I recently received new discs from Ian Tyson and Michael Martin Murphey, and listening to them amounted to something of a cowboy music duel.
Tyson made a name for himself during the Sixties folk boom as one half of Ian & Sylvia, who were best known for the popular tune “Four Strong Winds” (and have been called the source for the characters Mitch and Mickey in Christopher Guest affectionate folk parody A Mighty Wind).
However, in recent years, he saddled up with cowboy music. In fact, earlier this year, he received a lifetime achievement award at this year’s Cowboy Poetry Gathering. His new disc Yellowhead To Yellowstone And Other Love Stories (www.stonyplainrecords.com) continues along this same western path. There are songs about cowboys, horses and wild wolves. Even the tunes about contemporary California (“Blaino’s Song”) and hockey commentator Don Cherry (“My Cherry Colored Rose”) sound like tales of the Old West.
The major change here is the change in Tyson’s voice, which sounds rather ravished due to an apparently permanent singing injury. While he affects a nice croon on “Lioness”, his hoarse vocals are something of a distraction and limit his disc’s appeal to hardcore Western music buffs.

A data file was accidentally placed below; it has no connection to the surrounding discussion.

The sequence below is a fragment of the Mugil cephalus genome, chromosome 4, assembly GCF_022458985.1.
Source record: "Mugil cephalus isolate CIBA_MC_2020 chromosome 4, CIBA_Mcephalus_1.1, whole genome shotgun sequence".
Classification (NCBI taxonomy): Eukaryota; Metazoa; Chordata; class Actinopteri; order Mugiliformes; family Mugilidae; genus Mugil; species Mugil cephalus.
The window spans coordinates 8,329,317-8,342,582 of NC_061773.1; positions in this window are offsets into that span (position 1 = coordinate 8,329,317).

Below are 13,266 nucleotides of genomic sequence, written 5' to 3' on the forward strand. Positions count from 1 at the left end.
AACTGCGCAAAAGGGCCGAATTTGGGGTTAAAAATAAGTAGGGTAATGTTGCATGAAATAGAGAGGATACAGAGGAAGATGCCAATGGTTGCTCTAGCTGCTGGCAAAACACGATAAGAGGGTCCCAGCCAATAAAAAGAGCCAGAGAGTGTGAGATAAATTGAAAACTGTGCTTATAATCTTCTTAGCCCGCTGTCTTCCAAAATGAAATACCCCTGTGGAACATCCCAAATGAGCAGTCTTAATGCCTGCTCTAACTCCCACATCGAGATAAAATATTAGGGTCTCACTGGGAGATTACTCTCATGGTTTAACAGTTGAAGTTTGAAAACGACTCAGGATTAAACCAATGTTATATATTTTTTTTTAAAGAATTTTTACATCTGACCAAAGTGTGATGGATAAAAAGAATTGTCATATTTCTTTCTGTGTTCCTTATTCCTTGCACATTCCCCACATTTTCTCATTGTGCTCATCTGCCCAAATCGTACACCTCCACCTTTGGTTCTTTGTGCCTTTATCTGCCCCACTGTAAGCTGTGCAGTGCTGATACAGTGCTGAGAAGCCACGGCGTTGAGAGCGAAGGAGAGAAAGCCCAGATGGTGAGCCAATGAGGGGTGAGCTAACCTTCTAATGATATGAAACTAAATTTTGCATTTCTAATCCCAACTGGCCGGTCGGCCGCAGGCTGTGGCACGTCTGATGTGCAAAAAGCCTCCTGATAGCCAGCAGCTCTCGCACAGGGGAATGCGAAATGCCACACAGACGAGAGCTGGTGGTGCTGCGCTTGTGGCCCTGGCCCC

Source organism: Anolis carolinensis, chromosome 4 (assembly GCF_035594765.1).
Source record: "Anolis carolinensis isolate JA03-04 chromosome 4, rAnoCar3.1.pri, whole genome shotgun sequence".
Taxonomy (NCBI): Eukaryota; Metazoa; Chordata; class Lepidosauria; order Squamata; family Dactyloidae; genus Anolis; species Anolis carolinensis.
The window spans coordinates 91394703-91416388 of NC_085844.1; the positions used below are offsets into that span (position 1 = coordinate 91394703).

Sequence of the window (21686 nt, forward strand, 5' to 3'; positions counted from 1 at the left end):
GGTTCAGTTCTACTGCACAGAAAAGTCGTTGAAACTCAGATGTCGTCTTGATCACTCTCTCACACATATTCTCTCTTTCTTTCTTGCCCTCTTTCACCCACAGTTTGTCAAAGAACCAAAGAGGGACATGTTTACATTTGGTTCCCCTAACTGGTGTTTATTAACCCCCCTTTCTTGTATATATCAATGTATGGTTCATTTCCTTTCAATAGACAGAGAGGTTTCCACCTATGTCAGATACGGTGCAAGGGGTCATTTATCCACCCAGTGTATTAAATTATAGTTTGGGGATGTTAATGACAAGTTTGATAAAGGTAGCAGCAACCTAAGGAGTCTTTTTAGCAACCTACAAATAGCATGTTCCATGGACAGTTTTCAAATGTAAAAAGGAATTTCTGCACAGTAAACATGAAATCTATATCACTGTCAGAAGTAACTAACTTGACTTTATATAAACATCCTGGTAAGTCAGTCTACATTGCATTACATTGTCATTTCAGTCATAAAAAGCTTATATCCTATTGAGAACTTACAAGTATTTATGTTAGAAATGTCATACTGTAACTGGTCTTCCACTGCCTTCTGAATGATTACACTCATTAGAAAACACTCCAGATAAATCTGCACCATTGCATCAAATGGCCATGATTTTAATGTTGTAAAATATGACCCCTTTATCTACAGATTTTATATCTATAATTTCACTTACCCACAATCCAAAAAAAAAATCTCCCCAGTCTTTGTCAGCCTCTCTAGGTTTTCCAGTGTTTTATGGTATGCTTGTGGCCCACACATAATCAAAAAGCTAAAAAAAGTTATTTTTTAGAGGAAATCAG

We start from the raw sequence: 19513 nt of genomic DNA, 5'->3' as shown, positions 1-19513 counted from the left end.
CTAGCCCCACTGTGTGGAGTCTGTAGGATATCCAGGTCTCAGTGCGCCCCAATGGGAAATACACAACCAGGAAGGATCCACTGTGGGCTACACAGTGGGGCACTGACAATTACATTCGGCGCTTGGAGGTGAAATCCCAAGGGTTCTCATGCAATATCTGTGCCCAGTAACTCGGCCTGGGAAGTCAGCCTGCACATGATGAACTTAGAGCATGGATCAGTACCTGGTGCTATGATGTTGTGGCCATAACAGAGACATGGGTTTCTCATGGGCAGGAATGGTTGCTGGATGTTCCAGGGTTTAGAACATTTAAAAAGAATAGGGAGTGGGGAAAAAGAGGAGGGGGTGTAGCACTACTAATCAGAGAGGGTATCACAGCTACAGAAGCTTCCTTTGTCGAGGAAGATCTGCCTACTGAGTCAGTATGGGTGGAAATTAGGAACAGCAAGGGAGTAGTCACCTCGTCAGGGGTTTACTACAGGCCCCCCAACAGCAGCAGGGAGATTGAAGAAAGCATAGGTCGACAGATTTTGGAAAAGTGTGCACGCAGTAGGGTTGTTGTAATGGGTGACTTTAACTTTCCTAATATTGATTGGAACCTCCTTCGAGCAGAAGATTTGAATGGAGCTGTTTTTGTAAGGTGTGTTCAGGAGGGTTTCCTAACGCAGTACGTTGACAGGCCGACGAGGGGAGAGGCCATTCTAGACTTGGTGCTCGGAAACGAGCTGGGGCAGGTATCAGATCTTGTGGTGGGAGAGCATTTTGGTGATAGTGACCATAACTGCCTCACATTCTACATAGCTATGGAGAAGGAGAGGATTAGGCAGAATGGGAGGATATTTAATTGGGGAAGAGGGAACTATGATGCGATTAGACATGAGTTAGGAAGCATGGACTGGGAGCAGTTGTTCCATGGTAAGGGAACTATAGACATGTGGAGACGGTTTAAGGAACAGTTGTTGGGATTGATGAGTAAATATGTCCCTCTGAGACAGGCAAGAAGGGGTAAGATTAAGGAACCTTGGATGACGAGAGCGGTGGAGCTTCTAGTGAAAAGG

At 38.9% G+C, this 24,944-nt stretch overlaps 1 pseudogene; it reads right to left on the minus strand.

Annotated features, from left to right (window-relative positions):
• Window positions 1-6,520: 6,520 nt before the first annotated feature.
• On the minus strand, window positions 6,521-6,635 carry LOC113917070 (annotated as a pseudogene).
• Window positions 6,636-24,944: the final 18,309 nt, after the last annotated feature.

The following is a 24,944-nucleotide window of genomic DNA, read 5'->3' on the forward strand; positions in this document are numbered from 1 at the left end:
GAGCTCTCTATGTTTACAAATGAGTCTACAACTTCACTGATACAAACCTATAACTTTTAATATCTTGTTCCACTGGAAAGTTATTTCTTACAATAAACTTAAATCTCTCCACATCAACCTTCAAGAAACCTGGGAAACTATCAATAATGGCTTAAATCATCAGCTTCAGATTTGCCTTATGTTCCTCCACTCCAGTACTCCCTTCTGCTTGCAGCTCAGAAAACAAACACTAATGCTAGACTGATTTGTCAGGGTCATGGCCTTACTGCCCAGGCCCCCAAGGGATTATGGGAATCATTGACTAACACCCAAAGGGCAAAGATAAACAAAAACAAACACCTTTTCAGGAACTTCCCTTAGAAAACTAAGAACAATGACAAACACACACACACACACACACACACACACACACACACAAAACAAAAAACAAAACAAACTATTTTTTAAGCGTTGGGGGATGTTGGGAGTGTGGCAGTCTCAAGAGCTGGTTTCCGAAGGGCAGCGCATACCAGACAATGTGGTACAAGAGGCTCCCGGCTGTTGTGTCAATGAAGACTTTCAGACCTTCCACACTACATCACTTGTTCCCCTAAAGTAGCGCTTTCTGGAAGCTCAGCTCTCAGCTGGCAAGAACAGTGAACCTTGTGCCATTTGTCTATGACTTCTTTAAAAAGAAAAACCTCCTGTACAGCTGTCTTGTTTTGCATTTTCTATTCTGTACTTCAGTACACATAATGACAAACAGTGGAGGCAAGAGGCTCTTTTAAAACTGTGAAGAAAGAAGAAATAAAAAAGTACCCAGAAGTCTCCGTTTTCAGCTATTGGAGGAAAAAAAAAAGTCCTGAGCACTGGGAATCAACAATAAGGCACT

Michael Martin Murphey is another long-time man of the West. A Western Music Association Hall of Famer, he has been called the top selling cowboy music singer. On his latest effort, Buckeroo Blue Grass (www.ruralrhythm.com), he gives his catalog a bluegrass makeover (as the title implies). It’s actually not a big stretch but he does it effortlessly. Helping him sow his bluegrass oats here are such top players as Ronnie McCoury, Rhonda Vincent, Sam Bush and Rob Ickes.
Although the disc doesn’t include this biggest hit, 1975’s chart topper “Wildfire,” it does include a fine rendition of “What I Am Doing Hanging Around”, a song you might recognize from the Monkees. Other numbers that stand out are “Carolina In The Pines” and set opener “Lone Cowboy.”
If you put these two discs in a musical duel, I think Murphey would win the showdown. His singing has a warmer, friendlier quality than Tyson’s admittedly restricted vocals. Moreover, the enthusiastic bluegrass picking is quite contagious and his disc offers a nice balance of “up songs and sad songs” (to quote Murphey himself).
Song to seek out: “What Am I Doing Hanging Around” from Michael Martin Murphey.